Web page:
Los canales de pago muestran en el período analizado, un crecimiento del 10,9%, alcanzando una inversión publicitaria de 73,4 millones sobre los 66,2 millones que tenían en los primeros nueve meses del año anterior, obteniendo una cuota del 4,9% del mercado.
La Unión de Medios de Noticias está tratando de revivir el caso de los anuncios con sus miembros
Even within the newspaper industry, there is talk that print advertising revenue remains in free fall and that print editions in many markets may disappear sometime in the next decade.
The industry's trade association, the News Media Alliance, begs to disagree. A new marketing book, "News Media Panorama," released today, tries to reframe the case for print and digital advertising in its member publications.
Historically, the newspaper ad buy was sold as having unequaled reach within communities. That is still on a list of benefits, but falls eighth among eight. Instead, the top two selling points are placing advertising alongside "trusted local journalism" and in a "brand-safe environment."
The book cites positive credibility studies from Gallup, Pew Research and Kantar Media, particularly findings documenting a big gap in trust in favor of print compared to social media.
As for the brand-safe environment, Rebecca Frank, the Alliance's vice president for research and insights, said in a phone interview, "We are still working through exactly how we define it." Clearly, though, the implication is that an advertising placement on social media could end up adjacent to raunchy material, hate speech or made-up news stories.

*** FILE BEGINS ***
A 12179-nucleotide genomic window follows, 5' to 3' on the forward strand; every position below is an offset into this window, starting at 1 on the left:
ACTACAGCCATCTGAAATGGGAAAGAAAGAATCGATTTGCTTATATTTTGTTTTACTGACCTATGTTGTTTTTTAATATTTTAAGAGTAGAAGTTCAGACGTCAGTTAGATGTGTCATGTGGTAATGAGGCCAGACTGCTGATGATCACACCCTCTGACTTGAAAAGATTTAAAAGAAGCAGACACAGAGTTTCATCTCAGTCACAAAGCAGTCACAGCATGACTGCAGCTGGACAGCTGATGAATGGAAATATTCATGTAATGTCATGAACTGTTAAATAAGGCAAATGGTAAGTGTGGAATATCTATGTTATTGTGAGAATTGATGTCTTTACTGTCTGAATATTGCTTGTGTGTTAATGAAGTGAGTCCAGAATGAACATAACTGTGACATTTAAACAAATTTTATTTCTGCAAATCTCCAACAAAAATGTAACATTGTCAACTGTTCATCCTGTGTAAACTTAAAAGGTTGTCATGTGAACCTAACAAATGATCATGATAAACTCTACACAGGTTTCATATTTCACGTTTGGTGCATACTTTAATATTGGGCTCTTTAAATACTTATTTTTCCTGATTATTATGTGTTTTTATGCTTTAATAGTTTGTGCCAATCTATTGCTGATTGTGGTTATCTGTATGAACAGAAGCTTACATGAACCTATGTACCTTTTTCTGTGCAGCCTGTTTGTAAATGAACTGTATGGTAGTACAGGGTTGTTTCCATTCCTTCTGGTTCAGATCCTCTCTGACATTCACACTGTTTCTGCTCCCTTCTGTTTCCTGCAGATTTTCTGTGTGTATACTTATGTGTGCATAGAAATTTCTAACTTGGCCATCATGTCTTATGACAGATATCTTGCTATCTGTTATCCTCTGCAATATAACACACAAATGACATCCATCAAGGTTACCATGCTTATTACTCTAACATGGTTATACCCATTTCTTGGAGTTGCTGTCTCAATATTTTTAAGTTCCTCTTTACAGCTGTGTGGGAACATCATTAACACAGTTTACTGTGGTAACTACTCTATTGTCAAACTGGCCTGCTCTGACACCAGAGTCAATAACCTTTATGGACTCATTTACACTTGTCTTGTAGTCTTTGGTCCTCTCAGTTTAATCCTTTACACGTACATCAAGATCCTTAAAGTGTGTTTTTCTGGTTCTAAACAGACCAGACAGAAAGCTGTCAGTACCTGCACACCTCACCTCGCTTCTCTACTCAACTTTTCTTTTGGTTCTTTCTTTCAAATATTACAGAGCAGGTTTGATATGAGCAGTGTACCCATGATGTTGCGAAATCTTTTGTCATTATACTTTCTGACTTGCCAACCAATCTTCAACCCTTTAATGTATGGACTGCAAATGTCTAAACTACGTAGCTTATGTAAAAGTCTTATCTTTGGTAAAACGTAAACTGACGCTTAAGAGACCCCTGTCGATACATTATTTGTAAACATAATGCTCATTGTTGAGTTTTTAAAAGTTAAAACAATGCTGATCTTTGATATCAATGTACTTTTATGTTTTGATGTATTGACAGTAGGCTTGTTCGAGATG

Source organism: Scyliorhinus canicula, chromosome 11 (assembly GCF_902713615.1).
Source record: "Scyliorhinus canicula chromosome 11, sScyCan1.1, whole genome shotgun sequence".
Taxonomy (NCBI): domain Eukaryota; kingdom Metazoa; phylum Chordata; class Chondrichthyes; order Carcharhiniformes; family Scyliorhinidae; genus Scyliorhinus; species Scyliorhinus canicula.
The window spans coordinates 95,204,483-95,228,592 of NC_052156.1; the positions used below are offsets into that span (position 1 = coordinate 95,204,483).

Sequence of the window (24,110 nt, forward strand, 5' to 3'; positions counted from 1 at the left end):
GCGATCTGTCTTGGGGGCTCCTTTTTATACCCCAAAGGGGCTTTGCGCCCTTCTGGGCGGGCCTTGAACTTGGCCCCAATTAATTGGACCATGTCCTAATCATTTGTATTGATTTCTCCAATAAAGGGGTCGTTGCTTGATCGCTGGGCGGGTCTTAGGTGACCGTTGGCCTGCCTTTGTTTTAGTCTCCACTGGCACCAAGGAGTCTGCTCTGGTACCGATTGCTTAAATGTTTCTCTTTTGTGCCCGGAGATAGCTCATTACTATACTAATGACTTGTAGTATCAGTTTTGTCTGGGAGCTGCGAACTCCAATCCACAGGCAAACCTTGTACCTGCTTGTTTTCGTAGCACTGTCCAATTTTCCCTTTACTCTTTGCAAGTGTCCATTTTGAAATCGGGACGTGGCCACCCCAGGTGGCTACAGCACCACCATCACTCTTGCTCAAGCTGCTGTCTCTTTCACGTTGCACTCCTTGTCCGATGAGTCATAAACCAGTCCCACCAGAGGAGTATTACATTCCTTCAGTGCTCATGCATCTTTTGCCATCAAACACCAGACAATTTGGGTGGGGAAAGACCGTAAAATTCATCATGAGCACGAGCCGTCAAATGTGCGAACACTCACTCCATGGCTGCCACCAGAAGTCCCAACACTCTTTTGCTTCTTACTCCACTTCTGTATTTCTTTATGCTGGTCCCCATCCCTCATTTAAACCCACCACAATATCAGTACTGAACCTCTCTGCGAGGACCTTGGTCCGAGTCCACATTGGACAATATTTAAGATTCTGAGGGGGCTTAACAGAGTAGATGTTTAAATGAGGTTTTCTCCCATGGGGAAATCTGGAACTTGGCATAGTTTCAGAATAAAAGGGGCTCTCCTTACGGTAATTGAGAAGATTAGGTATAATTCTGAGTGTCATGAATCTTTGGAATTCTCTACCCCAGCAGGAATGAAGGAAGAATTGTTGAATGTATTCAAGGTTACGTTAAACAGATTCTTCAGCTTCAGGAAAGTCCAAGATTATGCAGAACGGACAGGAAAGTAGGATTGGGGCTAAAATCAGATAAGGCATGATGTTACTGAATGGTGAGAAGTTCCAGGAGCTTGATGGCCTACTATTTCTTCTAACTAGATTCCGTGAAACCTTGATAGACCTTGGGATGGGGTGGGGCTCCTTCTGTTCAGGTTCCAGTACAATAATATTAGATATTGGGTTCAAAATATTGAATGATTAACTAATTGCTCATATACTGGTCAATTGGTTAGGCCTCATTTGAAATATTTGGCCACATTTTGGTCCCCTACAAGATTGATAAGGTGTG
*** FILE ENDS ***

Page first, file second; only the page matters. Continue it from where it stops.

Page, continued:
Putting trust in journalism as the top feature, Frank said, makes the point that readers "trust news media for their information about the world and for purchase decisions, too."
In her introduction to the 78-page market book, Frank puts it this way:
"When looking at the relationship between the news media industry and advertising, one often thinks of the monetary side of the partnership. But there’s more to it than that. The most valuable asset to an advertiser is a respected and reliable partner that their audience trusts. With news media, you get that respected partner."
The Alliance has opened its membership to digital-only sites, but newspapers still dominate. The Panorama book makes the point that newspapers now offer digital, video and audio options. That gives the news organizations growing ability to customize "creative and innovative advertising and marketing solutions."
And the news audience tends to be affluent and well-educated. Households of print readers out-earn the national average by $5,900 a year, according to Nielsen-Scarborough Research. And online news media readers enjoy an even larger advantage: $19,000 a year ($73,600 vs. $54,700).
Other sections of the book make more familiar points — that consumers pay particular attention to circulars and coupons in news media as they shop and that the publications, in one format or another, reach 136 million U.S. adult consumers in the course of a week.
The Alliance does not represent broadcasters (who have trade association of their own), and there are no comparisons in the book to the effectiveness of broadcast ads.
"We don't want to say (advertisers) need to choose one or the other," Frank said. "We do make the point that news media catch them (readers) at an important moment when they are consuming information."
My own take is that a big local advertiser — a car dealership, for instance — these days is typically going heavy into targeted digital ads and broadcast, with a supplement of some direct mail and print.